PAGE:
‘If I can help just one person’: Dad warns of fentanyl dangers after son’s overdose death

CATAWBA COUNTY, N.C. — Losing a child to drugs is something most parents never think will happen to them.

Stephen Price will never forget finding his son, Hunter, dead inside his bedroom at their home near Hickory. Hunter had worked that day and came home to cook dinner.

“He walked to the end of the bed where I was at and he said, ‘Dad, I’m sorry for waking you … I’m going to eat supper and go to bed. I love you.’ And I said, ‘I love you, goodnight.’”

Those were the last words Stephen Price spoke to his son. Hours later, he found Hunter overdosed in his bedroom. Deputies later said Hunter took half of a pill that was laced with fentanyl. They showed Channel 9 evidence from his room, including the container where they found three and a half pills.

Mike Crisp with the Catawba Sheriff’s Office investigated Hunter’s case. He continues to work on overdose cases in Catawba County -- where there has been nearly one every week over the last 10 months.

“I’m tired of seeing parents cry. I’m tired of parents having to bury their children,” Crisp said. “I’m tired of having to notify parents that their child is now deceased due to the choices of taking pills that are unknown.”

Crisp said that in many cases, people are unaware the pills they are taking are laced with fentanyl. Deputies believe the pills Hunter had were possibly made in Mexico with a fake pill press.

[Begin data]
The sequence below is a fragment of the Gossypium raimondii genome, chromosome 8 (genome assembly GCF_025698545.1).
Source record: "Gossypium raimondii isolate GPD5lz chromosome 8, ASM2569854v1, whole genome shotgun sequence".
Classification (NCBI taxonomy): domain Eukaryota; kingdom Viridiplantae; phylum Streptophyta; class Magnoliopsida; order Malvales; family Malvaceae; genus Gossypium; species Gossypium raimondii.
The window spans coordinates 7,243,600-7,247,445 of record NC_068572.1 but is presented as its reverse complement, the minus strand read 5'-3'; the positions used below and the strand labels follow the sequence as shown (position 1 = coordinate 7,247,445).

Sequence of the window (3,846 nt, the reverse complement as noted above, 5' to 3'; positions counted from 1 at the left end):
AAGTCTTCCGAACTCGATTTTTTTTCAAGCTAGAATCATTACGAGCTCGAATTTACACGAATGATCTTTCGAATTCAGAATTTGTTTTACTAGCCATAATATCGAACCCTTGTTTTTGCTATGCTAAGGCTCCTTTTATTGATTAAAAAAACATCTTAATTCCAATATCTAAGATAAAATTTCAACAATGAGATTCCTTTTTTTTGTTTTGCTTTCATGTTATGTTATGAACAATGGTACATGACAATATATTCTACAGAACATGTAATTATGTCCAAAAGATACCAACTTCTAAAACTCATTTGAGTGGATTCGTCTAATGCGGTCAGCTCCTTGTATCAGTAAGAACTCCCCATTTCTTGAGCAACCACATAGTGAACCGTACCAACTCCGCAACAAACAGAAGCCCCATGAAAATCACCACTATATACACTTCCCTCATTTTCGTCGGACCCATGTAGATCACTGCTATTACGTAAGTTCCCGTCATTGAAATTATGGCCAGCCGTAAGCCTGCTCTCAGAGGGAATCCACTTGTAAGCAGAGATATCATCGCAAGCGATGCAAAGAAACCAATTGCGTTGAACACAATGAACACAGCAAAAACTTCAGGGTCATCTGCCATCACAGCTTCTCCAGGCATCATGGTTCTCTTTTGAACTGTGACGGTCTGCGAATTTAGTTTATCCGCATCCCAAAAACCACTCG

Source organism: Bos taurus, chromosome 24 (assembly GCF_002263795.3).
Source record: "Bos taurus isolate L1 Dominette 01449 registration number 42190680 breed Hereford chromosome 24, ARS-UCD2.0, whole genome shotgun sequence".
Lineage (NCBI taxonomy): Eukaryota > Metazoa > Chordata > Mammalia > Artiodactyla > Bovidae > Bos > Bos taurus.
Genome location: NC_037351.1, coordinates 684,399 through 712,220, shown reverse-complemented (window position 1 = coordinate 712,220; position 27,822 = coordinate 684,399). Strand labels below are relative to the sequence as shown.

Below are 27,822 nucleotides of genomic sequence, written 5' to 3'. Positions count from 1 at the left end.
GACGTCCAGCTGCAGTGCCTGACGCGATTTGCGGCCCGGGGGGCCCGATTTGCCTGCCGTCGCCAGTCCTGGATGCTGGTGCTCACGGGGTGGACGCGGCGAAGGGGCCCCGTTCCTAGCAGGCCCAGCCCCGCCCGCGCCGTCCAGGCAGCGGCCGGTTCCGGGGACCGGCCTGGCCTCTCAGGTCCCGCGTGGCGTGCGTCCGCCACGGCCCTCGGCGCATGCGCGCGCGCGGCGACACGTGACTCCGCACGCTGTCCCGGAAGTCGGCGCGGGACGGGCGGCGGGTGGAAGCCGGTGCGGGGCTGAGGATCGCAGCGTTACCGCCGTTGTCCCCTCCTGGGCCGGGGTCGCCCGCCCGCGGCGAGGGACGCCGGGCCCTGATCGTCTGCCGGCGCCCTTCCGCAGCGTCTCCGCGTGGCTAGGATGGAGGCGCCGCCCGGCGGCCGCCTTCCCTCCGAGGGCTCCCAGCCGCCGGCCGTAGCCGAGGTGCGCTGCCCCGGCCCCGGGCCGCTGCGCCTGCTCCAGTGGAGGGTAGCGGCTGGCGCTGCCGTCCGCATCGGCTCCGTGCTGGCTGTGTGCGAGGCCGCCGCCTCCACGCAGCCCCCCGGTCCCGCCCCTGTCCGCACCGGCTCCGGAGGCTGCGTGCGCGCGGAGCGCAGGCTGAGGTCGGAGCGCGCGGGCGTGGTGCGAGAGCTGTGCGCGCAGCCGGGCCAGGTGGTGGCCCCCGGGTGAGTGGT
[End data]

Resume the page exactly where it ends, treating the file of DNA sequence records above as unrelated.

Last month, the Drug Enforcement Administration announced it had seized 1.8 million fake pills during a two-month period. According to the DEA, fentanyl is now responsible for three-quarters of the 93,000 fatal overdoses nationwide.

“If he knew what was in that pill, he wouldn’t have taken it,” Hunter’s cousin Kayley Price said. “I don’t think anyone would, but that’s the thing, you don’t know what’s in them.”

Stephen Price wishes he had woken up in time to save his son. He hopes by sharing Hunter’s story, he can save another life.

“If I can help just one person. I would rather help that person than have them going through what I’m going through,” he said. “If they could just see into my heart for two seconds, they would change their ways.”

If you or someone you know needs help finding treatment, go to findtreatment.gov.

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